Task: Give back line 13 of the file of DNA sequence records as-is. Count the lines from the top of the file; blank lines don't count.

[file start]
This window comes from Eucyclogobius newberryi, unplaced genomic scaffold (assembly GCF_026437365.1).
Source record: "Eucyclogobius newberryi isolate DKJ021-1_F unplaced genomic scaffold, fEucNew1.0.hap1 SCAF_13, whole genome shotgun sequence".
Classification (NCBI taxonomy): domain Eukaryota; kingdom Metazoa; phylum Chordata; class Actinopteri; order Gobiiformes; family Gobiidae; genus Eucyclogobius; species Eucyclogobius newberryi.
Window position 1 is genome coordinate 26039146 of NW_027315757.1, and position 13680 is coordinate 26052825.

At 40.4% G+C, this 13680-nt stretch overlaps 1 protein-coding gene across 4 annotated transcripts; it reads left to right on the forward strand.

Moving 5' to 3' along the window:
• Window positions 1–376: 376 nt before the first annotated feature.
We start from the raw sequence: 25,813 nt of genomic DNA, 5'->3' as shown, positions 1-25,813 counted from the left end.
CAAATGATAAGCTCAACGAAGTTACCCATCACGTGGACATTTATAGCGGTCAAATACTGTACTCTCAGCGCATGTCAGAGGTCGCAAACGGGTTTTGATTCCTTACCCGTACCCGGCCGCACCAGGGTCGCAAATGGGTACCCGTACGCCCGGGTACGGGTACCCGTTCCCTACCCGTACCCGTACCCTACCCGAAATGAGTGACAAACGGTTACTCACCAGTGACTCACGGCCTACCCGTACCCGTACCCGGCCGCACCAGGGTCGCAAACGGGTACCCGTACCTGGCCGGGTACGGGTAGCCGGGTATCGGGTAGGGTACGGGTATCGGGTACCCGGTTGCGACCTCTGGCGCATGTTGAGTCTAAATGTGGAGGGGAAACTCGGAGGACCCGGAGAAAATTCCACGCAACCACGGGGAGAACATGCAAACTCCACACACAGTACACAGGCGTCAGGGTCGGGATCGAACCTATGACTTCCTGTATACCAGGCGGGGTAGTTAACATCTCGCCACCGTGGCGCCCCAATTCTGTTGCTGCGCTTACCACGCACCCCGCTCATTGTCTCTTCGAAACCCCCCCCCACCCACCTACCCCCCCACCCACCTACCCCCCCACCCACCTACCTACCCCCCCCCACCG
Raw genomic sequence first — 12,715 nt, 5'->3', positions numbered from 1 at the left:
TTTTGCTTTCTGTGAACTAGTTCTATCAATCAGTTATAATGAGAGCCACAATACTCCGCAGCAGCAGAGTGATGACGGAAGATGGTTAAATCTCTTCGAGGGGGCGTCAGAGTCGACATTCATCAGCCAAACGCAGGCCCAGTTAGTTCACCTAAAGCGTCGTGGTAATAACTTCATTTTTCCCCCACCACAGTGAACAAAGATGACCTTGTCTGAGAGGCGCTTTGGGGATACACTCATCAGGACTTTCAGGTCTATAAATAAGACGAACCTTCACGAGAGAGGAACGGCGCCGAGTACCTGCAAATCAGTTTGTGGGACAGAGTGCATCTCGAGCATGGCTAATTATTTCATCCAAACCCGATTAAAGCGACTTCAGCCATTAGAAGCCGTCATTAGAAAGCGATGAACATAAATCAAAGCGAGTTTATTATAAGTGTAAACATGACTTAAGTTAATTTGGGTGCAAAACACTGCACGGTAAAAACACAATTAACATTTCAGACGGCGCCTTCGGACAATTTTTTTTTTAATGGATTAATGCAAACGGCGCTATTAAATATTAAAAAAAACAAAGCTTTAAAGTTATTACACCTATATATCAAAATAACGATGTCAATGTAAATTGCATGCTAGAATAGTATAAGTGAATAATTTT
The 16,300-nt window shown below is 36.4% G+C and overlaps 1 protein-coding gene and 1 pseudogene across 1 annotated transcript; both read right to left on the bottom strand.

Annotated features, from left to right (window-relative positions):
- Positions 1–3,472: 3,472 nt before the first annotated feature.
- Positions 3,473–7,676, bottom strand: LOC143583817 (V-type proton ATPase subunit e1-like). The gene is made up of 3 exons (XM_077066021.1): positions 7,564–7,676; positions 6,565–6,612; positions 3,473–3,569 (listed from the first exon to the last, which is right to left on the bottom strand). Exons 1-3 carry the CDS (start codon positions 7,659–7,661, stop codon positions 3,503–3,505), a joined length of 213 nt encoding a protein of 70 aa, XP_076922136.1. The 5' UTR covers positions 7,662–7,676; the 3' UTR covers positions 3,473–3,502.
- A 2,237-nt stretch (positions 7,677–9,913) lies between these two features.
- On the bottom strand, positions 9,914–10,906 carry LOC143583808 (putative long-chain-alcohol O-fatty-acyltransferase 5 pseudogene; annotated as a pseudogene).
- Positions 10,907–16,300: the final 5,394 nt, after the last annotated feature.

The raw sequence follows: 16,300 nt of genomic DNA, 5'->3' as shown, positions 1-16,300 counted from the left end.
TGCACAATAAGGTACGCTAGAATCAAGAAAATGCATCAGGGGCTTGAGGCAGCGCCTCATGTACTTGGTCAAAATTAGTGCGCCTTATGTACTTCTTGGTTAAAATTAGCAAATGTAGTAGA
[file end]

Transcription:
Annotated features, from left to right (window-relative positions):